Inside the Reversal of the Montpelier BoardBreaking News
tags: slavery, James Madison, Montpelier, public history
The board that oversees James Madison’s Montpelier estate has chosen 11 new directors recommended by a group representing descendants of enslaved workers, claiming a milestone in diversity at a major historical site.
Monday’s vote creates full parity for the descendants of the enslaved in the leadership of the Montpelier Foundation, and amounts to a sharp turnaround from the board’s effort in March to repudiate the Montpelier Descendants Committee.
“It has been a long and not always easy process to get to this point, but one result of the process has been the identification of an incredibly gifted and renowned slate of new Board members,” the foundation said in a news release. Board chairman Gene Hickok, who had driven the split with the MDC, is stepping down as his term comes to a close.
“I am very pleased that the goal of parity has been achieved and that the Foundation has added such distinguished new members to its Board. I wish the Board every success in moving ahead for Montpelier’s benefit,” Hickok said in a written statement.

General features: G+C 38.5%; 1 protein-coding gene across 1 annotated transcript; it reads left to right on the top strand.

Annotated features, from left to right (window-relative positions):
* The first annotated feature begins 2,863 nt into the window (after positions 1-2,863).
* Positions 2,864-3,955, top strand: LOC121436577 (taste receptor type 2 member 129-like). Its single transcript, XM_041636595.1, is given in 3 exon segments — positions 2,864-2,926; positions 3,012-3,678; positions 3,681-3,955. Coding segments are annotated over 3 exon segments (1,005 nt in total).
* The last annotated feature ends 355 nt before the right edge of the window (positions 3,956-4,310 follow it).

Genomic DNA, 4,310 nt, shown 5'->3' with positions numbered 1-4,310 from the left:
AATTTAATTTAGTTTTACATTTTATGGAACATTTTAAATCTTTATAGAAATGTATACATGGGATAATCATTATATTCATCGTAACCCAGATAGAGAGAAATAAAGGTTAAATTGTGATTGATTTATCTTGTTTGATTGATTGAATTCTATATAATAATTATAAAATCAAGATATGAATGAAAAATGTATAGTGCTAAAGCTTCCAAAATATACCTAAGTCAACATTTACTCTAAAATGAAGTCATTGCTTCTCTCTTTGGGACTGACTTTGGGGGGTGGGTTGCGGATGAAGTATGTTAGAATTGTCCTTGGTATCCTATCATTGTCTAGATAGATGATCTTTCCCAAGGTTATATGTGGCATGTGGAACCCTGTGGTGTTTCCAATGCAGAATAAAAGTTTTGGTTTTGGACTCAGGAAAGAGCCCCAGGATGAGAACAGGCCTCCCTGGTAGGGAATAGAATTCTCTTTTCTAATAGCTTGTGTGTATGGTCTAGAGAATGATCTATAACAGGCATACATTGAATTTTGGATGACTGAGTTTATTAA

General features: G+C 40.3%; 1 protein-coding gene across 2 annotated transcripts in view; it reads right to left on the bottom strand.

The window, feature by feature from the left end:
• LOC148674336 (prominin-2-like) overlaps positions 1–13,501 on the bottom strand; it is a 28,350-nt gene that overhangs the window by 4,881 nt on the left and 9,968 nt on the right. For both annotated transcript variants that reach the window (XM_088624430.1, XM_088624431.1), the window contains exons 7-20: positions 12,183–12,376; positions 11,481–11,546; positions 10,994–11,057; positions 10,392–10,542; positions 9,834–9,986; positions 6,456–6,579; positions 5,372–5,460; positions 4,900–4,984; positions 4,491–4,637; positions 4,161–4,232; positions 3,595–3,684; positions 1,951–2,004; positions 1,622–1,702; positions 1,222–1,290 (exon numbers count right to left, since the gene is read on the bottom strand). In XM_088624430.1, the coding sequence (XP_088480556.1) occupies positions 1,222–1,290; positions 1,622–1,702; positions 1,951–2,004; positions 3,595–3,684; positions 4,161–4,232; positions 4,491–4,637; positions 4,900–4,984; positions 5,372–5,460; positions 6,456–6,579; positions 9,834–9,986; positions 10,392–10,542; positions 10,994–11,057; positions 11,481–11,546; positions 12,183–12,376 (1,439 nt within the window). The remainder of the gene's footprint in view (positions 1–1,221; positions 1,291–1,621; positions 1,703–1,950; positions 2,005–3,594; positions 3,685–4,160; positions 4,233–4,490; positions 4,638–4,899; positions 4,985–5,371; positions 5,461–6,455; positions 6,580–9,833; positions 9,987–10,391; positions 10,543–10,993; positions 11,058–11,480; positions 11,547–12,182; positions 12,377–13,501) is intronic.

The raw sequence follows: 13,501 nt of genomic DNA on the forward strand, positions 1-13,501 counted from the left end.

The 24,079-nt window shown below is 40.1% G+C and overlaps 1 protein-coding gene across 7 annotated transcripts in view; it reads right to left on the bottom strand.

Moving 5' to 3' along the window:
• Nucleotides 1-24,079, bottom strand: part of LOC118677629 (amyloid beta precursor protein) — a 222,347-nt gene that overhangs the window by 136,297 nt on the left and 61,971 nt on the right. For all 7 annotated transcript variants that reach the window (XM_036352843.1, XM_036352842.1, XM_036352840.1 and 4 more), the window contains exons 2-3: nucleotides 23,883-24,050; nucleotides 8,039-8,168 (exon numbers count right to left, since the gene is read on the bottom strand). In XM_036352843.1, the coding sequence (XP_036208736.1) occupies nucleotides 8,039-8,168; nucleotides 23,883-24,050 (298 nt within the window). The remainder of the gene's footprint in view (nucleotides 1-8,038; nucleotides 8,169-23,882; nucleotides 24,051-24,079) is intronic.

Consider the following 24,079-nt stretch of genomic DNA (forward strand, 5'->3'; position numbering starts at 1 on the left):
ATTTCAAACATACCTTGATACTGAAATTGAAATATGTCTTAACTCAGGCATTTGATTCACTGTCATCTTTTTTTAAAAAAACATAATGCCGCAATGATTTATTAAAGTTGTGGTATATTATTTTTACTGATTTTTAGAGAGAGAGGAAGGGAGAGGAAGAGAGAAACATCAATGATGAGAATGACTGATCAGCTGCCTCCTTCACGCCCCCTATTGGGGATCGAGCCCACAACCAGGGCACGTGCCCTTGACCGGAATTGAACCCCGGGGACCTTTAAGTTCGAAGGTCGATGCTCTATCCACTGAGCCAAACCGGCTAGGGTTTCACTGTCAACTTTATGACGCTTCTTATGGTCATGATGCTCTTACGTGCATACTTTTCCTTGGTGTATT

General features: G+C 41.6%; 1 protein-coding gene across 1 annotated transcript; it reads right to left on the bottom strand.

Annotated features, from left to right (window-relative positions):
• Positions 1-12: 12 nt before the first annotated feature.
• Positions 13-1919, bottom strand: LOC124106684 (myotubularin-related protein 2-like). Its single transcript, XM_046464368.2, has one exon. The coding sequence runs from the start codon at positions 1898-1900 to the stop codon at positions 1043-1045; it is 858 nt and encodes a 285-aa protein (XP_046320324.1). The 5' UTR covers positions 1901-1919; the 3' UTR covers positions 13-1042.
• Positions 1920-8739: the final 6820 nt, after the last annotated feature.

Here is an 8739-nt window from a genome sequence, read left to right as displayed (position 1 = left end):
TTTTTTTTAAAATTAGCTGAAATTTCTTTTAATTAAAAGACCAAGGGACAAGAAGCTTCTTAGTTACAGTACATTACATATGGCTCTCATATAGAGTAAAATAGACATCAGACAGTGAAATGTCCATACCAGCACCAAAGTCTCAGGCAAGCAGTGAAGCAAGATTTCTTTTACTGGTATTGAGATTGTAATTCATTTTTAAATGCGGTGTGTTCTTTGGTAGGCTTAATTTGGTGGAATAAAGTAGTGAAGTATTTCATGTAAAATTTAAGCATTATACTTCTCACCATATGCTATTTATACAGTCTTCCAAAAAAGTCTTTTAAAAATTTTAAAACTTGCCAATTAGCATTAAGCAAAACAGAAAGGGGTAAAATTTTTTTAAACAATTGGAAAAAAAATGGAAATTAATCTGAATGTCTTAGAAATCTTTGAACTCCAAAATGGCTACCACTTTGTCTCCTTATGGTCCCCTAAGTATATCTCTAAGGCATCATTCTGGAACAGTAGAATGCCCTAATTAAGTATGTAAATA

The new members include TV journalist Soledad O’Brien and Harvard professor and former NAACP chief the Rev. Cornell William Brooks.
“As our nation grapples with and even grieves over the racial injustices of this day, the work of the Montpelier Foundation is all the more important: teaching the lessons of the living legacy of President James Madison, studying the past and possibilities of our Constitution, and sharing across our Republic and beyond the ongoing story of those enslaved at Montpelier,” Brooks said in a news release.
Some 300 people were enslaved over a 150-year period at Montpelier, the family home of Madison, who was the nation’s fourth president and the father of the U.S. Constitution.
comments powered by Disqus
- Josh Hawley Earns F in Early American History
- Does Germany's Holocaust Education Give Cover to Nativism?
- "Car Brain" Has Long Normalized Carnage on the Roads
- Hawley's Use of Fake Patrick Henry Quote a Revealing Error
- Health Researchers Show Segregation 100 Years Ago Harmed Black Health, and Effects Continue Today
- Nelson Lichtenstein on a Half Century of Labor History
- Can America Handle a 250th Anniversary?
- New Research Shows British Industrialization Drew Ironworking Methods from Colonized and Enslaved Jamaicans
- The American Revolution Remains a Hotly Contested Symbolic Field
- Untangling Fact and Fiction in the Story of a Nazi-Era Brothel